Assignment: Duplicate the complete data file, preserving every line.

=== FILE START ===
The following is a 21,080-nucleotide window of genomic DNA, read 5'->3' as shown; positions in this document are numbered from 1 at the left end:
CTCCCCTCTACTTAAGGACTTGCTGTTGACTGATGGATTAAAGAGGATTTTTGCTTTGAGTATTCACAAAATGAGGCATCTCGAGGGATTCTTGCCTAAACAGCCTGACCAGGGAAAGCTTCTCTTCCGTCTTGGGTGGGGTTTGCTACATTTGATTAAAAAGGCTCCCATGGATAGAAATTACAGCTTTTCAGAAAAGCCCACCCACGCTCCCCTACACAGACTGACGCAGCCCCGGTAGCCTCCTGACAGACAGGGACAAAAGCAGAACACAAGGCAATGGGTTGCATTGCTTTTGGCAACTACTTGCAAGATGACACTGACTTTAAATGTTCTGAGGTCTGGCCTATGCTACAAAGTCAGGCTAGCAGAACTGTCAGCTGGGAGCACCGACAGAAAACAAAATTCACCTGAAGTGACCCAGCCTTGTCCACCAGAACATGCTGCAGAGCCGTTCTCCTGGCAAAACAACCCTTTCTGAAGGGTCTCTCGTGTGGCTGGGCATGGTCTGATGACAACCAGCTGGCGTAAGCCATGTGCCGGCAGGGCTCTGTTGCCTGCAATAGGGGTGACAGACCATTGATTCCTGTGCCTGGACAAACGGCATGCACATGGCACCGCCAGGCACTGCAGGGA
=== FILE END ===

The following is a 21,080-nucleotide window of genomic DNA, read 5'->3' as shown; positions in this document are numbered from 1 at the left end:
CTCCCCTCTACTTAAGGACTTGCTGTTGACTGATGGATTAAAGAGGATTTTTGCTTTGAGTATTCACAAAATGAGGCATCTCGAGGGATTCTTGCCTAAACAGCCTGACCAGGGAAAGCTTCTCTTCCGTCTTGGGTGGGGTTTGCTACATTTGATTAAAAAGGCTCCCATGGATAGAAATTACAGCTTTTCAGAAAAGCCCACCCACGCTCCCCTACACAGACTGACGCAGCCCCGGTAGCCTCCTGACAGACAGGGACAAAAGCAGAACACAAGGCAATGGGTTGCATTGCTTTTGGCAACTACTTGCAAGATGACACTGACTTTAAATGTTCTGAGGTCTGGCCTATGCTACAAAGTCAGGCTAGCAGAACTGTCAGCTGGGAGCACCGACAGAAAACAAAATTCACCTGAAGTGACCCAGCCTTGTCCACCAGAACATGCTGCAGAGCCGTTCTCCTGGCAAAACAACCCTTTCTGAAGGGTCTCTCGTGTGGCTGGGCATGGTCTGATGACAACCAGCTGGCGTAAGCCATGTGCCGGCAGGGCTCTGTTGCCTGCAATAGGGGTGACAGACCATTGATTCCTGTGCCTGGACAAACGGCATGCACATGGCACCGCCAGGCACTGCAGGGA